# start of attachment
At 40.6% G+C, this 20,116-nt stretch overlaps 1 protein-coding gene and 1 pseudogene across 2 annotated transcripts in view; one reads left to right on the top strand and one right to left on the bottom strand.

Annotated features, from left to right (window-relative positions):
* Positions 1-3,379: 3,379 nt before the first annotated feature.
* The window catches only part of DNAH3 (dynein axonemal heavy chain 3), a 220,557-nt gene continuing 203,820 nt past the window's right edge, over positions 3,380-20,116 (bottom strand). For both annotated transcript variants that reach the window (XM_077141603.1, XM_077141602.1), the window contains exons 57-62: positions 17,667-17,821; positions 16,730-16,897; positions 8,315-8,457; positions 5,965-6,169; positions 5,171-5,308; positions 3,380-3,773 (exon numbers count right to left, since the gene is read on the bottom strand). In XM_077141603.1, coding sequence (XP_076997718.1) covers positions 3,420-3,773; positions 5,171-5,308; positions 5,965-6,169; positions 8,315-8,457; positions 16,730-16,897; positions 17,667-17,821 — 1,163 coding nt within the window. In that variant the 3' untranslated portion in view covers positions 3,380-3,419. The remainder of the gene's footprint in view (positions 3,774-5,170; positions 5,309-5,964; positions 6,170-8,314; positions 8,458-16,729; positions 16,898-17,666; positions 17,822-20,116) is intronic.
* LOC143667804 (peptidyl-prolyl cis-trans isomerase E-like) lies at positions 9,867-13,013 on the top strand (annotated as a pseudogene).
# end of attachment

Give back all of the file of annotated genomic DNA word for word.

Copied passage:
At 40.6% G+C, this 20,116-nt stretch overlaps 1 protein-coding gene and 1 pseudogene across 2 annotated transcripts in view; one reads left to right on the top strand and one right to left on the bottom strand.

Annotated features, from left to right (window-relative positions):
* Positions 1-3,379: 3,379 nt before the first annotated feature.
* The window catches only part of DNAH3 (dynein axonemal heavy chain 3), a 220,557-nt gene continuing 203,820 nt past the window's right edge, over positions 3,380-20,116 (bottom strand). For both annotated transcript variants that reach the window (XM_077141603.1, XM_077141602.1), the window contains exons 57-62: positions 17,667-17,821; positions 16,730-16,897; positions 8,315-8,457; positions 5,965-6,169; positions 5,171-5,308; positions 3,380-3,773 (exon numbers count right to left, since the gene is read on the bottom strand). In XM_077141603.1, coding sequence (XP_076997718.1) covers positions 3,420-3,773; positions 5,171-5,308; positions 5,965-6,169; positions 8,315-8,457; positions 16,730-16,897; positions 17,667-17,821 — 1,163 coding nt within the window. In that variant the 3' untranslated portion in view covers positions 3,380-3,419. The remainder of the gene's footprint in view (positions 3,774-5,170; positions 5,309-5,964; positions 6,170-8,314; positions 8,458-16,729; positions 16,898-17,666; positions 17,822-20,116) is intronic.
* LOC143667804 (peptidyl-prolyl cis-trans isomerase E-like) lies at positions 9,867-13,013 on the top strand (annotated as a pseudogene).